Can you say Quetzacoatlus? I bet your kids can. I’ll call this creature Q for short to make things simple. Q flew over the Cretaceous skies of North America about 70 million years ago. Q was a flying reptile called a pterosaur — not a dinosaur — but anything with the wingspan of a MIG jet in the air and the height of a giraffe when perched on the ground deserves a bit of awe and respect. In fact, pterosaur expert Mark Witton in a book on these creatures said if Q and their kin “fail to stir your paleontological loins, you may want to see a doctor.”
Check out the exhibit at Fort Collins Museum of Discovery beginning Nov. 17 and you may be able to delay that trip to the doctor. A reconstruction of Q will cast a shadow on the exhibit floor that will give museum-goers a sense of what big fish and small dinosaurs might have felt while being eyed as a dinner prospect. After that frisson of excitement fades, visitors can enjoy observing rare pterosaur fossil casts from around the world, other life size models, videos, and a variety of interactive exhibits — including one that allows you to pilot a pterosaur over virtual prehistoric landscapes.
The Museum of Discovery landed this exhibit prepared by the American Museum of Natural History in New York after 4 years of work and is proud that they are only the fourth museum to host it, according to Cathy Jones, the museum’s marketing manager. “It will not be shown anywhere within a 150 mile radius of Fort Collins,” she boasts. The exhibit has also toured New York, Pittsburgh, and Los Angeles. (Learn more at fcmod.org/prehistoricair )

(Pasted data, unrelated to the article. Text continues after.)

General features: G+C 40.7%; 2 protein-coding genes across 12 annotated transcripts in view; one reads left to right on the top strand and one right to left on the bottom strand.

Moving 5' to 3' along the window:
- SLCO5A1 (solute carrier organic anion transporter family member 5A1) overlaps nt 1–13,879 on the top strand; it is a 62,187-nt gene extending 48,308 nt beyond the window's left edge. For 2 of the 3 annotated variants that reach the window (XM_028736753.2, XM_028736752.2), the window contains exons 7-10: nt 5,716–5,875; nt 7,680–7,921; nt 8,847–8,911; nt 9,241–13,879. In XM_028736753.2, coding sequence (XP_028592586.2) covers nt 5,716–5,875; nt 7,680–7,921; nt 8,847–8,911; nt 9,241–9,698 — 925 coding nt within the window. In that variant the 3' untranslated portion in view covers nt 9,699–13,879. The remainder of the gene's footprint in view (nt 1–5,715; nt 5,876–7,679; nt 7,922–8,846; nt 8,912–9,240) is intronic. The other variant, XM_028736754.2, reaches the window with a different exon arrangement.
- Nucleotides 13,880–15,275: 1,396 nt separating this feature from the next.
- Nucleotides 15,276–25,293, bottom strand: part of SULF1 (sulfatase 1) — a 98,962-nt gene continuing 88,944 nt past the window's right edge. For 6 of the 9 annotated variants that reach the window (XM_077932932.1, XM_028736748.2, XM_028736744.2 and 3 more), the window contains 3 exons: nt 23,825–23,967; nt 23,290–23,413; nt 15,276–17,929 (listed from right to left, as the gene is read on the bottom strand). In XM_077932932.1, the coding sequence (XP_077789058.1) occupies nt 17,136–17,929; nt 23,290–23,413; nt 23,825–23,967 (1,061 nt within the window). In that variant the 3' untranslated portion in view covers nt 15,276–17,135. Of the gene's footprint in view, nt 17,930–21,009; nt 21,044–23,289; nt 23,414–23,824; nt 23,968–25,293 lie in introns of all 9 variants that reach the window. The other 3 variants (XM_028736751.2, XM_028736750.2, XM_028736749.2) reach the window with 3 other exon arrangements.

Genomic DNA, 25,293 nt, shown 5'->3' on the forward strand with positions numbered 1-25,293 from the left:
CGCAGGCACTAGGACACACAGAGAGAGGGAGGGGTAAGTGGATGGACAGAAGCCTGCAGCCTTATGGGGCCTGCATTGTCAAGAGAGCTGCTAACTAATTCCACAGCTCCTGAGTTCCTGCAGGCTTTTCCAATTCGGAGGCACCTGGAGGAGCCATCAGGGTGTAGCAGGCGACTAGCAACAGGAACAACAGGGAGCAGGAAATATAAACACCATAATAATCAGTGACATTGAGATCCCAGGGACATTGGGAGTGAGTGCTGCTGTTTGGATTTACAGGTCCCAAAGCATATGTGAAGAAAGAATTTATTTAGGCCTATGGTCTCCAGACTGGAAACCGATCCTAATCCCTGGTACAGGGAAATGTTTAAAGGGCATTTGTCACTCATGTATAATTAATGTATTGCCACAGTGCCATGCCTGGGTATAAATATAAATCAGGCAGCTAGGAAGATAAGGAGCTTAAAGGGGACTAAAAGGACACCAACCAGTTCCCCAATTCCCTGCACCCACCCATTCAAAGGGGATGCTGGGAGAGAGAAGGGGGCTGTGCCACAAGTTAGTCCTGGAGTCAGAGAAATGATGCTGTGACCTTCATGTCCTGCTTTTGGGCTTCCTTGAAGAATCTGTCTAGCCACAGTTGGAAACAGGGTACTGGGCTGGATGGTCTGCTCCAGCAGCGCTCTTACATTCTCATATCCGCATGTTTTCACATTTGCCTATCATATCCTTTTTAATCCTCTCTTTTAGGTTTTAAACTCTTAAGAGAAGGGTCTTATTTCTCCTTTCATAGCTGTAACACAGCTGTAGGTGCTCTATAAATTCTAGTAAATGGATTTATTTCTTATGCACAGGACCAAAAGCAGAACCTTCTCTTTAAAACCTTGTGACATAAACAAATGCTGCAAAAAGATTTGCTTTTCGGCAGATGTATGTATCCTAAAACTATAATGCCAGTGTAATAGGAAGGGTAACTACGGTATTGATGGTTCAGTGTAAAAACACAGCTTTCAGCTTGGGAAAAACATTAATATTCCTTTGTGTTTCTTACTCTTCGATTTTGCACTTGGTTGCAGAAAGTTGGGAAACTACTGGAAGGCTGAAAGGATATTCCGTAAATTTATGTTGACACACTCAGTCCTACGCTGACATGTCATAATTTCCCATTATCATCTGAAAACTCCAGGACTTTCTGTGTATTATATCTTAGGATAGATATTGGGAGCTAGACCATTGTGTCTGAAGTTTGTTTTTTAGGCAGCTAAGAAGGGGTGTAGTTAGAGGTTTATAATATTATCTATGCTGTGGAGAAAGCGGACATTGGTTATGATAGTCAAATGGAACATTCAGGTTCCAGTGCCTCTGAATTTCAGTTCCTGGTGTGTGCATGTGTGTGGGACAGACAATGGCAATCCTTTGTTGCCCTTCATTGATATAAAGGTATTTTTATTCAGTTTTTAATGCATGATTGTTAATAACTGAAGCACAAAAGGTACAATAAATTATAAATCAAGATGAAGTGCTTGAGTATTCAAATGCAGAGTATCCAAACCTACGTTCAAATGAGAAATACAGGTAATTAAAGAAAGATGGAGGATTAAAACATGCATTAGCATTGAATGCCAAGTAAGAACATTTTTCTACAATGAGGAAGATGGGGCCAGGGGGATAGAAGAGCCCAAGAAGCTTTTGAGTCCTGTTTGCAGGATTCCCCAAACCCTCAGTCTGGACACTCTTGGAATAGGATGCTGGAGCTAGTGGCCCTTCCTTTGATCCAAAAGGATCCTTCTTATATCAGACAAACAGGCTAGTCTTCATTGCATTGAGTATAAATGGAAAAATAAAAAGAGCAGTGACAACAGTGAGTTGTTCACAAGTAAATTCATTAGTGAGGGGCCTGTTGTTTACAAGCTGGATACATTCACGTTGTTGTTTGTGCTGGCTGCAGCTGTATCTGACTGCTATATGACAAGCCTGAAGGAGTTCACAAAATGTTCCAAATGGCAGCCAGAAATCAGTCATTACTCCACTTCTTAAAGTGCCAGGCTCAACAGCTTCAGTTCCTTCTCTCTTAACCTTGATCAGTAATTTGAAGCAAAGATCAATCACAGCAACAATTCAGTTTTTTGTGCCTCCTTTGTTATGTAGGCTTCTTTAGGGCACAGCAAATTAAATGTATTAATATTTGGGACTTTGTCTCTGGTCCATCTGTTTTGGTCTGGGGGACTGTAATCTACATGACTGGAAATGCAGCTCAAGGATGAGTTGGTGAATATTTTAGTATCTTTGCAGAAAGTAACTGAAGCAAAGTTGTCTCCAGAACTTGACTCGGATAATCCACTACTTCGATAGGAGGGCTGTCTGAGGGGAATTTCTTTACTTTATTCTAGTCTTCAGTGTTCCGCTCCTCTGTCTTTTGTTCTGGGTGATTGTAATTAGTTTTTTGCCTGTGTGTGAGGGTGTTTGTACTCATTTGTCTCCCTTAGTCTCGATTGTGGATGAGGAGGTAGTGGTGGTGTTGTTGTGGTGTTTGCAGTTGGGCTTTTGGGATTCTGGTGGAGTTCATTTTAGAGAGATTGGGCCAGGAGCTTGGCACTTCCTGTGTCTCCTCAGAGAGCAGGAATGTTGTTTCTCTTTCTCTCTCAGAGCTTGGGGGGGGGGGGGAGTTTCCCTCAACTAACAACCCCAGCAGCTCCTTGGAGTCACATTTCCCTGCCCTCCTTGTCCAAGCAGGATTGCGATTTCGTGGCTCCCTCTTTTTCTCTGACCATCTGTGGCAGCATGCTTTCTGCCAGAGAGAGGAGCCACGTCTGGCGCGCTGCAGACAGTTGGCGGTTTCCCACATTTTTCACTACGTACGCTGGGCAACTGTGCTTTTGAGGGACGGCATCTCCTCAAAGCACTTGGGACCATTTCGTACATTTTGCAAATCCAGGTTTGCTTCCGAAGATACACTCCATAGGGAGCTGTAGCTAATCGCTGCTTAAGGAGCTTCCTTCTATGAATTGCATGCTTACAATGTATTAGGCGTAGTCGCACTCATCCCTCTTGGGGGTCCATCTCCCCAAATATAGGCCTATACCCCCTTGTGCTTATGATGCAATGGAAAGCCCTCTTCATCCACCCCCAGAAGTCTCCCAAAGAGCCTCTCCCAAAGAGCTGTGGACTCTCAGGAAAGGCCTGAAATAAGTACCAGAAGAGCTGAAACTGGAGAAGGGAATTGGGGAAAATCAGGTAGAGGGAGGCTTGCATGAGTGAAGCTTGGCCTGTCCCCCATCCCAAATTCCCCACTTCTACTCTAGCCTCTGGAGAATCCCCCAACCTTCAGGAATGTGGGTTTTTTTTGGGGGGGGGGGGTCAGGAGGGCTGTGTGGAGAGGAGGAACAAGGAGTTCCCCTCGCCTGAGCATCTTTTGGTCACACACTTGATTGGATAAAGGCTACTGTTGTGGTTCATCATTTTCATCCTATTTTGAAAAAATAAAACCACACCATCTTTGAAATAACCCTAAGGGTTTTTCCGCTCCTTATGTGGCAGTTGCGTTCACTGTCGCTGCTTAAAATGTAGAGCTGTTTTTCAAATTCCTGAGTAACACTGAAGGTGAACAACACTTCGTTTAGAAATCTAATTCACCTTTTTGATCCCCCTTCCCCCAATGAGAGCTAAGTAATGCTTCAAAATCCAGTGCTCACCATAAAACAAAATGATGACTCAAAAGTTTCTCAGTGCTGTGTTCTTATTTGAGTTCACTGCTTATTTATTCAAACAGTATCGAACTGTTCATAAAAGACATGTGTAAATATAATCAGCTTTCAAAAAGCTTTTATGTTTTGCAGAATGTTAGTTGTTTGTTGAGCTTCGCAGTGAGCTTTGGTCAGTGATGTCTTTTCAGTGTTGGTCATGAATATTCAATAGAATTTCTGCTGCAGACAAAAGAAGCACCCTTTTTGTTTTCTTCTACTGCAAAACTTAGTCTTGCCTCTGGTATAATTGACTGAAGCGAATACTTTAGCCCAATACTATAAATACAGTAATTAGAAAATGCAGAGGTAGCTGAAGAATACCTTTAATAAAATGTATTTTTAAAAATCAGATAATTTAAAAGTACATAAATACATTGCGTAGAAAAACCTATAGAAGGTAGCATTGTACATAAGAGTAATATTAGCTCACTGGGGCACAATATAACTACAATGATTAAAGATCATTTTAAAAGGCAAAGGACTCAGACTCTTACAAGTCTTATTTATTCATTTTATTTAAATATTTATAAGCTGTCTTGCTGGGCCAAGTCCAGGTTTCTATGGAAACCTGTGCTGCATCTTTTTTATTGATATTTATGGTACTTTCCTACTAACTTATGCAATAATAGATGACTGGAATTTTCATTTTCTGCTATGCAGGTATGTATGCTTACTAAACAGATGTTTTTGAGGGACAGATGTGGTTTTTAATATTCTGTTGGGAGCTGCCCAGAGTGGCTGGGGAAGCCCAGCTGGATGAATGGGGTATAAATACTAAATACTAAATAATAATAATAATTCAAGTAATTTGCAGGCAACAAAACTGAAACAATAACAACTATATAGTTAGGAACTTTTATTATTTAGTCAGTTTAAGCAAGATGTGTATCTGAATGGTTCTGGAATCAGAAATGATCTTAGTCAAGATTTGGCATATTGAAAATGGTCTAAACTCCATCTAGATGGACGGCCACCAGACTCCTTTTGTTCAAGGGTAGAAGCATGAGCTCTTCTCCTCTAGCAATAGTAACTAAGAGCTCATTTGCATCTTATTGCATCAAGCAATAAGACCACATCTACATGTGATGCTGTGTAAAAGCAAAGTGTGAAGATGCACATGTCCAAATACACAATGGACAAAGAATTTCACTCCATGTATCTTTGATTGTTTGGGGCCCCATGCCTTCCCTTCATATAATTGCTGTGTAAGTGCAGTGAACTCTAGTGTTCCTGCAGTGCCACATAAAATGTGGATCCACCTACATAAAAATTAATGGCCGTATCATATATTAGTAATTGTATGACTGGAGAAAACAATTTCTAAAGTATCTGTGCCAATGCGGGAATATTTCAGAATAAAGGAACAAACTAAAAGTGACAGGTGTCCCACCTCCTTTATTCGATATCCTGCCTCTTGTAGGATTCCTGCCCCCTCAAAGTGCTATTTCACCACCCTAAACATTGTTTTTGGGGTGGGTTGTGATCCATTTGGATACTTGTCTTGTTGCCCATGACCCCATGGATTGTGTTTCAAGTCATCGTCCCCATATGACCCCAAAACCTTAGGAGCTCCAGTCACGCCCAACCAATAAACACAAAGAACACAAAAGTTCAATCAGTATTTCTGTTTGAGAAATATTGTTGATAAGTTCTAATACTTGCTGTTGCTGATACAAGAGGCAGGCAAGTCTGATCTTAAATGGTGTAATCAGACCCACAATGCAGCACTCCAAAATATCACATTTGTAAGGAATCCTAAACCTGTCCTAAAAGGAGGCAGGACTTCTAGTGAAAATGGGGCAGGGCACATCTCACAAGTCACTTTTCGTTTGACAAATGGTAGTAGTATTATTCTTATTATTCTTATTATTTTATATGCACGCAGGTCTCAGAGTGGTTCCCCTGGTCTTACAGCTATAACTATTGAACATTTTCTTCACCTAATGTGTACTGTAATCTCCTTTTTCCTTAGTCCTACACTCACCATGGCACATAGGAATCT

For those in the paleontological know, Dr. Mark Norell from AMNH will be giving some in depth lectures the first week of the exhibit (which will be around until April 2). New pterosaur research and discoveries over the past decade have made pterosaurs a hot topic. According to Ellen V. Futter, president of AMNH, “pterosaurs are among the least well-understood large animals from the age of dinosaurs.”
This exhibit compares and contrasts pterosaurs and dinosaurs as well as showing how pterosaurs differ from other more familiar flyers like birds and bats. It’s tough to explain how a creature the size of Q, for example, can get and remain airborne.
Naturalist Sir David Attenborough will narrate a program entitled “Flying Monsters” in the museum’s domed theater. Jones says that the dome show as well as a ticket to the exhibit will be featured as a package purchase on their website soon (fcmod.org). The museum is located on Mason Court, at the intersection of Cherry and Mason streets.
Still want to be able to say Q’s name and sound smart to the kids? Here’s the link to a YouTube video that gives you two variations: https://www.youtube.com/watch?v=ANxYWjepMGs. Hang around after the pronunciation is over and you can hear a kid’s song all about this impressive flying reptile. Let pterosaurs engage your sense of wonder during the holidays.
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